Why I Live Without Birth Control and Why You Should at Least Consider It

Me in 2007, about to burst. I figured this would be the most fitting photo of me for a birth control article.

Why I Live Without Birth Control and Why You Should at Least Consider It.

This is one of the hardest and most embarrassing articles for me write, but I feel like I need to. Maybe someone, someday, will get some help from it.

I got married at the young age of 18 but was not ready to become a mother as a teenager so, like most young people becoming sexually active, I turned to birth control. I didn’t know anything about it, but trusted the doctor that it was the right choice for me. This is where I made my very first mistake; I didn’t ask questions or do any research.

Birth control is almost like buying tampons these days. It has become such a normal part of a woman’s life and maybe it shouldn’t. After having migraines on the first birth control pill I tried, I tried the next big thing in 2005, the birth control patch. Fast forward 10 months or so and I found a lump in my breast. What was this lump? I was freaking out. I was literally 19 years old and wondering why I had a breast lump.

It turned out to be a fibroadanoma (non-cancerous tumor) and I had it removed. Though it can be common in young adults, my doctor then told me taking birth control can increase my risk of more reoccurring. Because of my susceptibility to them, I now have a 1.5 to 2 times increased risk of breast cancer. If you start using birth control before the age of 20, your chances of getting fibroadanomas increases.

I spent over a year birth control free after the tumor was removed and then I had my one and only child. Shortly after that, a doctor convinced me that an IUD would not mess with my hormones or give me more tumors.

I had an IUD for almost 3 years before it almost completely stopped working ( I was getting my periods again).During my time on Mirena, I also developed a skin disease called hidradenitis suppurativa, which causes painful boils to develop from your sweat glands.  It was then that I began to research the effects of birth control on the body. I decided the IUD needed to come out. There is not much in common knowledge about HS yet but check out this article!!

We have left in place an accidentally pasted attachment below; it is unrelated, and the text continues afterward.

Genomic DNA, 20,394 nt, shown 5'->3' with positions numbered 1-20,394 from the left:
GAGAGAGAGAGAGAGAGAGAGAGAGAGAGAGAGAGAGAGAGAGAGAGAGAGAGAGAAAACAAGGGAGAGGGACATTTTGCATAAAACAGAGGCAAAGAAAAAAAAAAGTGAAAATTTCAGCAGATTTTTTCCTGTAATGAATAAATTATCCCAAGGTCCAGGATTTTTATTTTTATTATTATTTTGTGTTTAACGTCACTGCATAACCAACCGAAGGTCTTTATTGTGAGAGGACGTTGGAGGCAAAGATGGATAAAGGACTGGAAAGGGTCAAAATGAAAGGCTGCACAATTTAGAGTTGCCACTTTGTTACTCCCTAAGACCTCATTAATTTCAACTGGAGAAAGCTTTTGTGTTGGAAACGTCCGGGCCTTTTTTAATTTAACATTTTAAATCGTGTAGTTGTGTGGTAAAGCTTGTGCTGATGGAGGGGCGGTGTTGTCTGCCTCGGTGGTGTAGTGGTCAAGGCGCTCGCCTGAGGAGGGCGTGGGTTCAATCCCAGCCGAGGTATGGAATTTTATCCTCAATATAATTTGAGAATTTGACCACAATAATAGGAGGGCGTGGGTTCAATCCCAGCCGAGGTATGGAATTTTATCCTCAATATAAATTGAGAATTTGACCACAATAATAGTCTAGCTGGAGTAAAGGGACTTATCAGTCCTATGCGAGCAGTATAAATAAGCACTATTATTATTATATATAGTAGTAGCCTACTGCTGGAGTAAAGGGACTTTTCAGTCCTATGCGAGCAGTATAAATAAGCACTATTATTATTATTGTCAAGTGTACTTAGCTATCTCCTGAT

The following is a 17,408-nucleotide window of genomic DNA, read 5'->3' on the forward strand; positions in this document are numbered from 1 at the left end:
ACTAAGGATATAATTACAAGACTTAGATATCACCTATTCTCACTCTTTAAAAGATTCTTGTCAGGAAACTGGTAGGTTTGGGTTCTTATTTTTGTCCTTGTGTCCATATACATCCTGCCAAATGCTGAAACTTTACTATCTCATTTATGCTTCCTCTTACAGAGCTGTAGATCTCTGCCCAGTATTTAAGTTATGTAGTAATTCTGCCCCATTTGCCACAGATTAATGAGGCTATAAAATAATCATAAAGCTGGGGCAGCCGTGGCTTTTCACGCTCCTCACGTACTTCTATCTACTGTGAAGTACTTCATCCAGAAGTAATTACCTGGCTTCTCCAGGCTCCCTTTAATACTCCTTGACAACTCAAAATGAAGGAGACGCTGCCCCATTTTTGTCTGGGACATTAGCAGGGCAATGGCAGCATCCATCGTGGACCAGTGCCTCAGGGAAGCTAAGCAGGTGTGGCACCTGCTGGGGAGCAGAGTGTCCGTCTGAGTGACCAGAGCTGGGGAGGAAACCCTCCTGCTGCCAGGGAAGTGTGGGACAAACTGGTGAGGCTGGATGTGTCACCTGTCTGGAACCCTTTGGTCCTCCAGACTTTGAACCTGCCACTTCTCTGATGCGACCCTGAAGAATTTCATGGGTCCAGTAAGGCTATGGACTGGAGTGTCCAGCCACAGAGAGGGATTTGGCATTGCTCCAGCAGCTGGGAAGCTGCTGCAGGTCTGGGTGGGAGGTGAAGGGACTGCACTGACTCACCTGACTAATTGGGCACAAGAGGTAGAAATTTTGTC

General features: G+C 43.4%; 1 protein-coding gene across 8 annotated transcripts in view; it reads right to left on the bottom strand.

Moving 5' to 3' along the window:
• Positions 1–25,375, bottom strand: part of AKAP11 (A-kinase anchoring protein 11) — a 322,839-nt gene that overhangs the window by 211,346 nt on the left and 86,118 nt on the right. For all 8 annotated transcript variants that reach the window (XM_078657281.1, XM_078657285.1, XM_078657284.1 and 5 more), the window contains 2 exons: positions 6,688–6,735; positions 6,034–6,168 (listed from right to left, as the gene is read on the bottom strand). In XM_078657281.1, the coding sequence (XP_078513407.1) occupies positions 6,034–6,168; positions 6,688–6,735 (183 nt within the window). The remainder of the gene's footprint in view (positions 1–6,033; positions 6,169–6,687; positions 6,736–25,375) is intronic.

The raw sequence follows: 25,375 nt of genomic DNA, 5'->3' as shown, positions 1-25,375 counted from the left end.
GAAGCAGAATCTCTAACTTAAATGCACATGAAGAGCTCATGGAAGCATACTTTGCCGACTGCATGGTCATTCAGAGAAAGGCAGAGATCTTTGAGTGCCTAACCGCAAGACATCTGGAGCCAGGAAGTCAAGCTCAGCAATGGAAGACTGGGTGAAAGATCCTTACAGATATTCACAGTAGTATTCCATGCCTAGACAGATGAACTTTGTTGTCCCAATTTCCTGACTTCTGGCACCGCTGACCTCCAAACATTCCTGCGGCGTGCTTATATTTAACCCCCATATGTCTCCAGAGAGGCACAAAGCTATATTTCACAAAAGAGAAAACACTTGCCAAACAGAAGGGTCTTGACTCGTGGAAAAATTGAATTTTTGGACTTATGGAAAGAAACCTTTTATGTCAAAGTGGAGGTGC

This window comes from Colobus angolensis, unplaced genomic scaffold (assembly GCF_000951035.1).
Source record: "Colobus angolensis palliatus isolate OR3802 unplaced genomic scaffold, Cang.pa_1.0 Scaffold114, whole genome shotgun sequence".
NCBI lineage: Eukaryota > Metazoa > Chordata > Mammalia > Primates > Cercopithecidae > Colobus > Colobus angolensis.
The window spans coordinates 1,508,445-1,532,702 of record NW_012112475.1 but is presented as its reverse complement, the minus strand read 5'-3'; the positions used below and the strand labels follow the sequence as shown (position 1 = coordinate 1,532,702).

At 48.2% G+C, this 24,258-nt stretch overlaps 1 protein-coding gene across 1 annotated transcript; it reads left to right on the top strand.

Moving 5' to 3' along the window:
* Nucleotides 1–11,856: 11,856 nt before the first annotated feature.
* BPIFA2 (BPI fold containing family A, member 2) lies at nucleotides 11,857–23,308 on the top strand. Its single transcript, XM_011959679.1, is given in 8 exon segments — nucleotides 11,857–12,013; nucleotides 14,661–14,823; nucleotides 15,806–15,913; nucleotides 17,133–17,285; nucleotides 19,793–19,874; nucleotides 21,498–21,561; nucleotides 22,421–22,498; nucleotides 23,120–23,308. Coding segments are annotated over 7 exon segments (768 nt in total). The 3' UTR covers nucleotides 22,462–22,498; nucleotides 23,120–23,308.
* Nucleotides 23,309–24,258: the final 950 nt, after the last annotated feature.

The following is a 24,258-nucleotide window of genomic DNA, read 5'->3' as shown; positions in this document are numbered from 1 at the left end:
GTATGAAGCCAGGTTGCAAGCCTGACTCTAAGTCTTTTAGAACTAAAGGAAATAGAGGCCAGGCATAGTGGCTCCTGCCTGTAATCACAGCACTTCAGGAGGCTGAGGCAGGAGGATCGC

https://pdfs.semanticscholar.org/presentation/2190/a672dd20c9cd7120b68d696e5f171e3cbaaf.pdf

I have not been on birth control since and that was almost 6 years ago.  In 2015 I had another non-cancerous tumor removed, this time from between my optic nerve and brain. Knowing that I am so susceptible to tumors, I don’t ever want to mess with my hormones again.

The symptoms I had from birth control are just a few of many that can occur. On bodycology.net average symptoms are listed as:

  • Larger breasts
  • Weight gain or loss
  • Reduced or increased acne
  • Slight nausea
  • Emotional sensitivity right before your period
  • Mood swings throughout your cycle
  • Irregular bleeding or spotting
  • Breast tenderness
  • Decreased libido

 

More serious side effects can include:

  • Increased risk of cervical and breast cancers
  • Increased risk of heart attack and stroke
  • Migraines
  • Higher blood pressure
  • Gall bladder disease
  • Infertility
  • Benign liver tumors
  • Decreased bone density
  • Yeast overgrowth and infection (Birth control pills actually destroy the beneficial bacteria in your intestines,making you more susceptible to yeast overgrowth, lower immunity and infection.)
  • Increased risk of blood clotting

 

I tend to be one of those people who only takes prescription pills if I think I really need it. I’m here to tell you birth control isn’t a need. It shouldn’t just be another part of life. Think about it: You’re taking a prescription pill for several years of your young life. Maybe  even for 30 years! This pill/piece of plastic/shot is tricking your body into thinking it’s pregnant. And with even the smallest possibility of increasing your odds of cancers, heart attacks and tumors, why risk it?

Well what about sex? This is the big reason right? To have sex enjoyably without getting pregnant? Well, there are non-hormonal contraceptives, but what I really want to ask you is, have you asked yourself this question: Why am I having sex with this person? Is it worth it? Maybe your health is more important than your current sex life, and maybe you should wait for someone you wouldn’t be devastated to have an “oops” baby with.

Just think about it, and know what you’re putting in your body. The physical earth is going to crap and we cannot help what we are exposed to in the water and air, but we damn well can choose what we put in our bodies.

 

 

 

http://www.dovemed.com/fibroadenoma-of-the-breast/

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